5 Things You Need to Know About the Power of Literacy

If it were up to us, the benefits of reading and writing would be mentioned and celebrated on every broadcast of morning and evening news: "It's 11 o'clock, have you read to your children today?" Here are 5 powerful facts about literacy.

1. Reading aloud is vital.

Research proves that reading aloud to children every day puts them almost a year ahead of children who do not receive daily read alouds and that is regardless of parents' income, academic or cultural background. On top of that, pediatricians are now prescribing read alouds alongside their nutrition and health advice in recognition of the proven benefits on brain development and vocabulary acquisition.

2. Literacy saves lives.

According to UNESCO, improvements in women’s education explained half of the reduction in child deaths in the past twenty years. Mothers who are educated are more likely to have their children vaccinated, and more likely to send them to school. Imagine what will happen when every child and adult can read, write and learn all they want and need to know.

3. Literacy teaches you to own and value your own story.

The Education for All Global Monitoring report states that there is a clear link between literacy and a positive self image. Building confidence as a reader, writer, listener and speaker is transformational in a person's life. These core abilities are used every minute of every day to read the world. More than that, reading stories gives a greater understanding of self. Suddenly there are characters who feel the same feelings as you, who share your struggles, your hopes and your dreams. Literacy brings us out of isolation and into a community of readers and writers.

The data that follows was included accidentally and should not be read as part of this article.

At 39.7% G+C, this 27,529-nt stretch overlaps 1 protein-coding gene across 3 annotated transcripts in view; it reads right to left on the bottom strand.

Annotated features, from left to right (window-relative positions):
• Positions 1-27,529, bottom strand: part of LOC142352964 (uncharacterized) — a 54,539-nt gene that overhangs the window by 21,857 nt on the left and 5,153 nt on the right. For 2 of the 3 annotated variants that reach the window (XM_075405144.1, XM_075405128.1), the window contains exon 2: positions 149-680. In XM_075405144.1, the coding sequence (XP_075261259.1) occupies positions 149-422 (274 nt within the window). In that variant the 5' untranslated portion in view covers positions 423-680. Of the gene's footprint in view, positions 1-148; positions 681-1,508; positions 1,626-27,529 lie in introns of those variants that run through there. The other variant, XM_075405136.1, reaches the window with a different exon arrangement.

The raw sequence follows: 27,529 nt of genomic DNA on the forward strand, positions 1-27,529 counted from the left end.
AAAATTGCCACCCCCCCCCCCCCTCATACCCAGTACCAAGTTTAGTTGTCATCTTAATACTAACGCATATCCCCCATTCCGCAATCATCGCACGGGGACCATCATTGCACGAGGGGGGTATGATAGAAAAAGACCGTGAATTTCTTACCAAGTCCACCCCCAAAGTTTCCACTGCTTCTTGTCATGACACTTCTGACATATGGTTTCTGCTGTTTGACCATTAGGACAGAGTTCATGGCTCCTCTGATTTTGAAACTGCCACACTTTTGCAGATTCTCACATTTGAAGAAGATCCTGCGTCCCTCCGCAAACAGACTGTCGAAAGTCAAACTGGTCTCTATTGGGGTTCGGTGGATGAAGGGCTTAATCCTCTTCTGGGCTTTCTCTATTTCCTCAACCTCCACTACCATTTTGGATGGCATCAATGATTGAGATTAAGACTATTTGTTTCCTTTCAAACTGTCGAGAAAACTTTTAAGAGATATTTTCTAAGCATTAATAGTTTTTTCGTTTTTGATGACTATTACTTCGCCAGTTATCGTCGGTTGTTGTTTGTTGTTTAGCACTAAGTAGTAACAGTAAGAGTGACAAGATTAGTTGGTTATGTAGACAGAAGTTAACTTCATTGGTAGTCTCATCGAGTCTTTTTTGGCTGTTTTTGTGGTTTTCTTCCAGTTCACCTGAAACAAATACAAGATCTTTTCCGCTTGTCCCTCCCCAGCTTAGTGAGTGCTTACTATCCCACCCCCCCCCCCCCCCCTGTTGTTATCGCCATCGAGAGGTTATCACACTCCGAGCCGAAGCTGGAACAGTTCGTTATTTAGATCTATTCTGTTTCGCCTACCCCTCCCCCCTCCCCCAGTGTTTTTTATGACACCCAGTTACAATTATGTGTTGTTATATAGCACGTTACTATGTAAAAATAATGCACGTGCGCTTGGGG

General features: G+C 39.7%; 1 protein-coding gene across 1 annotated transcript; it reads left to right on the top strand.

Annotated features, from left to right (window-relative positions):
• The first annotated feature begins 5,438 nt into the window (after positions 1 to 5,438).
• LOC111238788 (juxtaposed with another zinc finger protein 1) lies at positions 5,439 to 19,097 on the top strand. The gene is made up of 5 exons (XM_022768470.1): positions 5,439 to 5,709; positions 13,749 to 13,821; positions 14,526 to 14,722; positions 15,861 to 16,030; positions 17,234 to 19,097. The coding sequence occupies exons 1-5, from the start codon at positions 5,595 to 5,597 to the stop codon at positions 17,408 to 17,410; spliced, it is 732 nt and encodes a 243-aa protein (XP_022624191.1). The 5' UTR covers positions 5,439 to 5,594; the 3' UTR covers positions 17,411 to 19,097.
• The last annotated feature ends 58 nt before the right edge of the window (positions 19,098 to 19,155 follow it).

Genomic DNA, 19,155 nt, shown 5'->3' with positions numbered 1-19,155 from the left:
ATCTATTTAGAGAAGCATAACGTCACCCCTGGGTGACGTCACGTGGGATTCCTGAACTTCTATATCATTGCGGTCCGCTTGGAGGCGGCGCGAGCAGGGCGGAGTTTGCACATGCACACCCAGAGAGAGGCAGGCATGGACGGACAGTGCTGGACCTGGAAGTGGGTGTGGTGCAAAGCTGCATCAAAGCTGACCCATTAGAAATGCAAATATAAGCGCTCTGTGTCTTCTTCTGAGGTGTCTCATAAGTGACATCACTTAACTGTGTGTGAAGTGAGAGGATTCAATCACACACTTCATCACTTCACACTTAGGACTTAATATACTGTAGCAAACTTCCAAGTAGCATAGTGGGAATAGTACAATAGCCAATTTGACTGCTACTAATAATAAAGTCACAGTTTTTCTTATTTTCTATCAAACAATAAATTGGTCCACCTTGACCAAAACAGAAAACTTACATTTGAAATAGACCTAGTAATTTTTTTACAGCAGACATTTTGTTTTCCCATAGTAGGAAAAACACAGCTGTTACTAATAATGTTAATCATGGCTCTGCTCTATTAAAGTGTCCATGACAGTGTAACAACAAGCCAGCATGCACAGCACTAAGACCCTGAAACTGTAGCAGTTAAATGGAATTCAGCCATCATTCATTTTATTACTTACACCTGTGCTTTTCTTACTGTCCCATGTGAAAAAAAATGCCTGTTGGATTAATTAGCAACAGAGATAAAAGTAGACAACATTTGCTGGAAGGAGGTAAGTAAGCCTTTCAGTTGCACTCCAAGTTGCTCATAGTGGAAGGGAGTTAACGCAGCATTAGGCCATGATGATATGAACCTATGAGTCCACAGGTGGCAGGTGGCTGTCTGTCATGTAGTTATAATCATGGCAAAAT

4. Literacy gets you to the goal.

Studies have shown that people who write down their goals are 80% more likely to achieve them. Having documentation of our goals and reading them back to ourselves on a regular basis keeps our motivation at the forefront of our minds and allows us to start to create action plans. This is productive literacy in action. Simply having the ability to write down what you want to do and where you want to go leads to an impressive head-start.

5. Literacy empowers.

The ability to seek out and understand information gives us all independence to make choices, to advocate for ourselves and to learn about our community and world. People who can read and write are powerful in society and studies show that literacy leads to greater self-reliance and civic engagement.